UPDATED: April 10, 2014, at 8:25 p.m.
Less than a week after members announced they had filed a federal Title IX complaint against the University, organizers from Our Harvard Can Do Better, a student group advocating for modifications to Harvard’s sexual assault policy, held a teach-in event Wednesday.
The event aimed to educate students about Title IX, the rights that it grants, and the alleged problems with the Harvard’s current policies, as well as enlist interested students in the group’s cause.
The teach-in follows more than a week of campus discussion regarding sexual assault, including the creation of a University task force on the issue. Although the specifics have not been detailed, changes to the University’s Title IX policy are expected to reach completion soon, following the creation of a task force last spring.
Addressing a crowd that included the Undergraduate Council president and vice president and about 50 undergraduate and graduate students, group leaders discussed the legal components of Title IX and briefed attendees on the College’s current sexual assault policies. They then described how student activism might help eliminate perceived inconsistencies between Title IX and the College’s treatment of sexual assault, as well as modify stipulations related to issues of consent and the burden of proof required in cases brought before the College’s Administrative Board.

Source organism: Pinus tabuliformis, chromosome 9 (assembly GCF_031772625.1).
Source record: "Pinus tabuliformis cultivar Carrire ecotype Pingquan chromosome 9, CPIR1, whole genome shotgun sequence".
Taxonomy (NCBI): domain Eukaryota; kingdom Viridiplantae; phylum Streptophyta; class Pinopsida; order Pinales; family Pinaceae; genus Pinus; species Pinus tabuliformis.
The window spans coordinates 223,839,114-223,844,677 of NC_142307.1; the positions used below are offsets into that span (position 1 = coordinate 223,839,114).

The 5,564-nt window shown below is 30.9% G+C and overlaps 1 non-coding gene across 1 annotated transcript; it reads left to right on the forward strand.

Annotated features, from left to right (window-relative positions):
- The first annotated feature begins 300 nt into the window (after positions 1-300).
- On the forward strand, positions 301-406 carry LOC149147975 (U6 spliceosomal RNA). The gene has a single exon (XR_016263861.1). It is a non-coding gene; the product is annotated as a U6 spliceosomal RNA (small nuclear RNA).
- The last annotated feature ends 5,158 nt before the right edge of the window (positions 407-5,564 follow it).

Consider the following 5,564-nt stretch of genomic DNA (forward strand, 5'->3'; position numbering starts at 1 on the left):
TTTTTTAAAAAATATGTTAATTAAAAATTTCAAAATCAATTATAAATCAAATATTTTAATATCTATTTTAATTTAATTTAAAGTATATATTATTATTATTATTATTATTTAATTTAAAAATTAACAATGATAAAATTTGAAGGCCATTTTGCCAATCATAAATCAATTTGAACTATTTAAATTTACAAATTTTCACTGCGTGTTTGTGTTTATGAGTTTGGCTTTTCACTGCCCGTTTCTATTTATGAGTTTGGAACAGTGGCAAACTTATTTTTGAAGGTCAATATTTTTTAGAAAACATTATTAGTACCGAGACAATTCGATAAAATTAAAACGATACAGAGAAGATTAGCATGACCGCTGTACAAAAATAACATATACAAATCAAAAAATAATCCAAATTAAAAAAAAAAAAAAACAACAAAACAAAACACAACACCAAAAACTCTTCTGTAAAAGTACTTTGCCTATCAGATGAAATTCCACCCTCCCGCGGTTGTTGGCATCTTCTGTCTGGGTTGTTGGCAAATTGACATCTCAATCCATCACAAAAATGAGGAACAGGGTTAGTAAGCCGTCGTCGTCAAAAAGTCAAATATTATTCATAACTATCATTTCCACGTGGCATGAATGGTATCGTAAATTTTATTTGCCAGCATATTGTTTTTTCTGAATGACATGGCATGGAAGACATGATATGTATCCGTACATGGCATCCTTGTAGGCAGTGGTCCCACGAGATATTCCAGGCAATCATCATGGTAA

Emily M. Fox-Penner '17, an organizer for Our Harvard Can Do Better, outlined nine items about Title IX that she said everyone should know. Among these were the points that schools receiving federal funding are required to inform students and administrators of policies, cannot influence a student’s course of action in cases, and may not retaliate in any way against a complaint filer—something Fox-Penner said she thinks is “unfortunately...a reality” in many cases.
As it stands, Harvard is the only Ivy League university to uphold a policy based on negative consent, group organizer Pearl Bhatnagar ’14 said. Yale, for example, requires affirmative consent, or a “positive, unambiguous, and voluntary agreement to engage in specific sexual activity,” according to its Equal Opportunity Programs policy.
“Ultimately, [Harvard’s] definition obscures issues of violence by placing the burden on the survivor,” Bhatnager said. “The top reason why survivors don’t come forward...is because they feel that their sexual assaults are not sexual assaults enough.”
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